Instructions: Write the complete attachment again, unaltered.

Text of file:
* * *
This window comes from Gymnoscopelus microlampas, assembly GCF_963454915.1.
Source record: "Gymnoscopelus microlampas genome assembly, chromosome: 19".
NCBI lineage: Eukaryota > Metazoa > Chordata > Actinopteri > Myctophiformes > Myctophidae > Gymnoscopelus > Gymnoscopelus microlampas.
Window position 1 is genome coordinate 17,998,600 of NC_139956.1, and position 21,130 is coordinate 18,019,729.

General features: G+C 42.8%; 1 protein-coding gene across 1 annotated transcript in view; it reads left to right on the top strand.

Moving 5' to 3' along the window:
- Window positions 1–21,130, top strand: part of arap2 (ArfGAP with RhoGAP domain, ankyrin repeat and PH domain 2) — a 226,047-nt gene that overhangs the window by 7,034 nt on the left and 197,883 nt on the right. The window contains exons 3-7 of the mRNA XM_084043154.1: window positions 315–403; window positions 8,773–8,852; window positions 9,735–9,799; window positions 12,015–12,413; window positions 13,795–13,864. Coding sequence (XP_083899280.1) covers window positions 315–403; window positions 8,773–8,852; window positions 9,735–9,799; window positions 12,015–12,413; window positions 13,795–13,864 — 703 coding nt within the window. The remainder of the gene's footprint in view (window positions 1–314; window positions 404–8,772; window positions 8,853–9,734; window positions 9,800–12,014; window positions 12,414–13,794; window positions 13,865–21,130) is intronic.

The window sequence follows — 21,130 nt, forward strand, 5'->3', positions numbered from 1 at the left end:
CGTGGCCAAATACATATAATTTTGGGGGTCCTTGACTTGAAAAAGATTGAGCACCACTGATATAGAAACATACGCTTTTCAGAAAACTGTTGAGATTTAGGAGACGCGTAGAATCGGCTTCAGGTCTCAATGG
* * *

This window comes from Gymnoscopelus microlampas, assembly GCF_963454915.1.
Source record: "Gymnoscopelus microlampas genome assembly, chromosome: 19".
NCBI lineage: Eukaryota > Metazoa > Chordata > Actinopteri > Myctophiformes > Myctophidae > Gymnoscopelus > Gymnoscopelus microlampas.
Window position 1 is genome coordinate 17,998,600 of NC_139956.1, and position 21,130 is coordinate 18,019,729.

General features: G+C 42.8%; 1 protein-coding gene across 1 annotated transcript in view; it reads left to right on the top strand.

Moving 5' to 3' along the window:
- Window positions 1–21,130, top strand: part of arap2 (ArfGAP with RhoGAP domain, ankyrin repeat and PH domain 2) — a 226,047-nt gene that overhangs the window by 7,034 nt on the left and 197,883 nt on the right. The window contains exons 3-7 of the mRNA XM_084043154.1: window positions 315–403; window positions 8,773–8,852; window positions 9,735–9,799; window positions 12,015–12,413; window positions 13,795–13,864. Coding sequence (XP_083899280.1) covers window positions 315–403; window positions 8,773–8,852; window positions 9,735–9,799; window positions 12,015–12,413; window positions 13,795–13,864 — 703 coding nt within the window. The remainder of the gene's footprint in view (window positions 1–314; window positions 404–8,772; window positions 8,853–9,734; window positions 9,800–12,014; window positions 12,414–13,794; window positions 13,865–21,130) is intronic.

The window sequence follows — 21,130 nt, forward strand, 5'->3', positions numbered from 1 at the left end:
CGTGGCCAAATACATATAATTTTGGGGGTCCTTGACTTGAAAAAGATTGAGCACCACTGATATAGAAACATACGCTTTTCAGAAAACTGTTGAGATTTAGGAGACGCGTAGAATCGGCTTCAGGTCTCAATGG